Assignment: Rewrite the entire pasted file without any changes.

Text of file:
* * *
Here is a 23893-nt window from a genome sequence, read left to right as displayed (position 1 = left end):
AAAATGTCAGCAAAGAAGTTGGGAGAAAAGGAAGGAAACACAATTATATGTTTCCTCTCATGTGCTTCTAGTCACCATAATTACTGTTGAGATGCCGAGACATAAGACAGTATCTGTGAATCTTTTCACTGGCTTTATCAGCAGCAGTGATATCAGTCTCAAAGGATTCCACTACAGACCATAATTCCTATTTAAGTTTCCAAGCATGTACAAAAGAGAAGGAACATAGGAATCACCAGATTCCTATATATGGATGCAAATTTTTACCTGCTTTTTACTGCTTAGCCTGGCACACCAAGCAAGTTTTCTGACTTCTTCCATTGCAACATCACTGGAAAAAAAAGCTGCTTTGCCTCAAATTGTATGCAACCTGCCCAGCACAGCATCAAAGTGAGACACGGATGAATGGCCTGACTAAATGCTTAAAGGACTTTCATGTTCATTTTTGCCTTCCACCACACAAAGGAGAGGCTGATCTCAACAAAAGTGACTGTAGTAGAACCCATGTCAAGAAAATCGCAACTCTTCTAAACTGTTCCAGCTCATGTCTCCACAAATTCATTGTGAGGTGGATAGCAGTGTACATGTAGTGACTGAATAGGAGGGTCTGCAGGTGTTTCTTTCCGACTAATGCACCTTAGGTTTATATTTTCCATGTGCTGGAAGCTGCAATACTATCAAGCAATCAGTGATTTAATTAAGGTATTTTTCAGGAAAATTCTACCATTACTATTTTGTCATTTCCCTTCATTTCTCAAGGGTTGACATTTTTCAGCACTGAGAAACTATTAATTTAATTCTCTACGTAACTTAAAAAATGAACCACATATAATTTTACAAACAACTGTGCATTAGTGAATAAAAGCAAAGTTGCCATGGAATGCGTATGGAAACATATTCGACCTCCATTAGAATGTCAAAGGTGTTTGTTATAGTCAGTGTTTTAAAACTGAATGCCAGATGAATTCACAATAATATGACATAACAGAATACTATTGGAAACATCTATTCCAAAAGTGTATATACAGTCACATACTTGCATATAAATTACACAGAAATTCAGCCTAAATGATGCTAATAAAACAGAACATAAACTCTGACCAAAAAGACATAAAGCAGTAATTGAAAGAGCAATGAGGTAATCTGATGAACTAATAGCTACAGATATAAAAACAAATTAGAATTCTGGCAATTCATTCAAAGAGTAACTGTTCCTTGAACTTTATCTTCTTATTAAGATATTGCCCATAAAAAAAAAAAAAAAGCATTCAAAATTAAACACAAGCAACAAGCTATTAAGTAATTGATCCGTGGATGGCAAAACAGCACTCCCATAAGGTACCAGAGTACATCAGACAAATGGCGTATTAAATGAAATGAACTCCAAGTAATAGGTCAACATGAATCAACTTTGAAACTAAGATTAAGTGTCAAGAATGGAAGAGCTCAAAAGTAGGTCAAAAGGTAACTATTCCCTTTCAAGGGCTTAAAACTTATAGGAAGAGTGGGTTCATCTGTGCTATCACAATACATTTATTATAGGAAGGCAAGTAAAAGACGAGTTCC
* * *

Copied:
Here is a 23893-nt window from a genome sequence, read left to right as displayed (position 1 = left end):
AAAATGTCAGCAAAGAAGTTGGGAGAAAAGGAAGGAAACACAATTATATGTTTCCTCTCATGTGCTTCTAGTCACCATAATTACTGTTGAGATGCCGAGACATAAGACAGTATCTGTGAATCTTTTCACTGGCTTTATCAGCAGCAGTGATATCAGTCTCAAAGGATTCCACTACAGACCATAATTCCTATTTAAGTTTCCAAGCATGTACAAAAGAGAAGGAACATAGGAATCACCAGATTCCTATATATGGATGCAAATTTTTACCTGCTTTTTACTGCTTAGCCTGGCACACCAAGCAAGTTTTCTGACTTCTTCCATTGCAACATCACTGGAAAAAAAAGCTGCTTTGCCTCAAATTGTATGCAACCTGCCCAGCACAGCATCAAAGTGAGACACGGATGAATGGCCTGACTAAATGCTTAAAGGACTTTCATGTTCATTTTTGCCTTCCACCACACAAAGGAGAGGCTGATCTCAACAAAAGTGACTGTAGTAGAACCCATGTCAAGAAAATCGCAACTCTTCTAAACTGTTCCAGCTCATGTCTCCACAAATTCATTGTGAGGTGGATAGCAGTGTACATGTAGTGACTGAATAGGAGGGTCTGCAGGTGTTTCTTTCCGACTAATGCACCTTAGGTTTATATTTTCCATGTGCTGGAAGCTGCAATACTATCAAGCAATCAGTGATTTAATTAAGGTATTTTTCAGGAAAATTCTACCATTACTATTTTGTCATTTCCCTTCATTTCTCAAGGGTTGACATTTTTCAGCACTGAGAAACTATTAATTTAATTCTCTACGTAACTTAAAAAATGAACCACATATAATTTTACAAACAACTGTGCATTAGTGAATAAAAGCAAAGTTGCCATGGAATGCGTATGGAAACATATTCGACCTCCATTAGAATGTCAAAGGTGTTTGTTATAGTCAGTGTTTTAAAACTGAATGCCAGATGAATTCACAATAATATGACATAACAGAATACTATTGGAAACATCTATTCCAAAAGTGTATATACAGTCACATACTTGCATATAAATTACACAGAAATTCAGCCTAAATGATGCTAATAAAACAGAACATAAACTCTGACCAAAAAGACATAAAGCAGTAATTGAAAGAGCAATGAGGTAATCTGATGAACTAATAGCTACAGATATAAAAACAAATTAGAATTCTGGCAATTCATTCAAAGAGTAACTGTTCCTTGAACTTTATCTTCTTATTAAGATATTGCCCATAAAAAAAAAAAAAAAGCATTCAAAATTAAACACAAGCAACAAGCTATTAAGTAATTGATCCGTGGATGGCAAAACAGCACTCCCATAAGGTACCAGAGTACATCAGACAAATGGCGTATTAAATGAAATGAACTCCAAGTAATAGGTCAACATGAATCAACTTTGAAACTAAGATTAAGTGTCAAGAATGGAAGAGCTCAAAAGTAGGTCAAAAGGTAACTATTCCCTTTCAAGGGCTTAAAACTTATAGGAAGAGTGGGTTCATCTGTGCTATCACAATACATTTATTATAGGAAGGCAAGTAAAAGACGAGTTCC